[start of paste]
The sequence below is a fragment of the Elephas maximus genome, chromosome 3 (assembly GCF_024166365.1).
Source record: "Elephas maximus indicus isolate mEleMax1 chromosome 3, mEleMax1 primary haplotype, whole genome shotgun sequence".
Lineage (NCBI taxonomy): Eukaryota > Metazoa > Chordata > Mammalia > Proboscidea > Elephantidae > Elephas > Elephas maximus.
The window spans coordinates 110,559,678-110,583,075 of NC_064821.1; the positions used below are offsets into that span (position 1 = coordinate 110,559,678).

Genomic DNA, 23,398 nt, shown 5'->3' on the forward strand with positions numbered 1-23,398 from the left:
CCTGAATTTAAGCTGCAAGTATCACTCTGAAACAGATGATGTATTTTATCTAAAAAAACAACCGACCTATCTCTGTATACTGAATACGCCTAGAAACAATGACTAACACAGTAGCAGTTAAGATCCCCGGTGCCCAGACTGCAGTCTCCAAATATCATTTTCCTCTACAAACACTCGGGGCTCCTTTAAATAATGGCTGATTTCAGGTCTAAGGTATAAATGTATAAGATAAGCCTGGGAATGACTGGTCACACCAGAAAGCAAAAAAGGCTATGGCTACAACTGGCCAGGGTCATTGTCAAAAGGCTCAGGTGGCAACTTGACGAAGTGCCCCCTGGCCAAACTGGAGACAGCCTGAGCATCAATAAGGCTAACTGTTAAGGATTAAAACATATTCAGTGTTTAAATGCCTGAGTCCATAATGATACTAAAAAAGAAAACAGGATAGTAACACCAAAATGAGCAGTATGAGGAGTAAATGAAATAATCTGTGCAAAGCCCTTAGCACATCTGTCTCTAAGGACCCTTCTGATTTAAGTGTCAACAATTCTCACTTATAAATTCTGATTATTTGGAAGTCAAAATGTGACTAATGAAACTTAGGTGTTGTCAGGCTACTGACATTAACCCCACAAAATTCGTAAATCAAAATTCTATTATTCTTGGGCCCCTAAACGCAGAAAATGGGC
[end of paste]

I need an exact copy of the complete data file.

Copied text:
The sequence below is a fragment of the Elephas maximus genome, chromosome 3 (assembly GCF_024166365.1).
Source record: "Elephas maximus indicus isolate mEleMax1 chromosome 3, mEleMax1 primary haplotype, whole genome shotgun sequence".
Lineage (NCBI taxonomy): Eukaryota > Metazoa > Chordata > Mammalia > Proboscidea > Elephantidae > Elephas > Elephas maximus.
The window spans coordinates 110,559,678-110,583,075 of NC_064821.1; the positions used below are offsets into that span (position 1 = coordinate 110,559,678).

Genomic DNA, 23,398 nt, shown 5'->3' on the forward strand with positions numbered 1-23,398 from the left:
CCTGAATTTAAGCTGCAAGTATCACTCTGAAACAGATGATGTATTTTATCTAAAAAAACAACCGACCTATCTCTGTATACTGAATACGCCTAGAAACAATGACTAACACAGTAGCAGTTAAGATCCCCGGTGCCCAGACTGCAGTCTCCAAATATCATTTTCCTCTACAAACACTCGGGGCTCCTTTAAATAATGGCTGATTTCAGGTCTAAGGTATAAATGTATAAGATAAGCCTGGGAATGACTGGTCACACCAGAAAGCAAAAAAGGCTATGGCTACAACTGGCCAGGGTCATTGTCAAAAGGCTCAGGTGGCAACTTGACGAAGTGCCCCCTGGCCAAACTGGAGACAGCCTGAGCATCAATAAGGCTAACTGTTAAGGATTAAAACATATTCAGTGTTTAAATGCCTGAGTCCATAATGATACTAAAAAAGAAAACAGGATAGTAACACCAAAATGAGCAGTATGAGGAGTAAATGAAATAATCTGTGCAAAGCCCTTAGCACATCTGTCTCTAAGGACCCTTCTGATTTAAGTGTCAACAATTCTCACTTATAAATTCTGATTATTTGGAAGTCAAAATGTGACTAATGAAACTTAGGTGTTGTCAGGCTACTGACATTAACCCCACAAAATTCGTAAATCAAAATTCTATTATTCTTGGGCCCCTAAACGCAGAAAATGGGC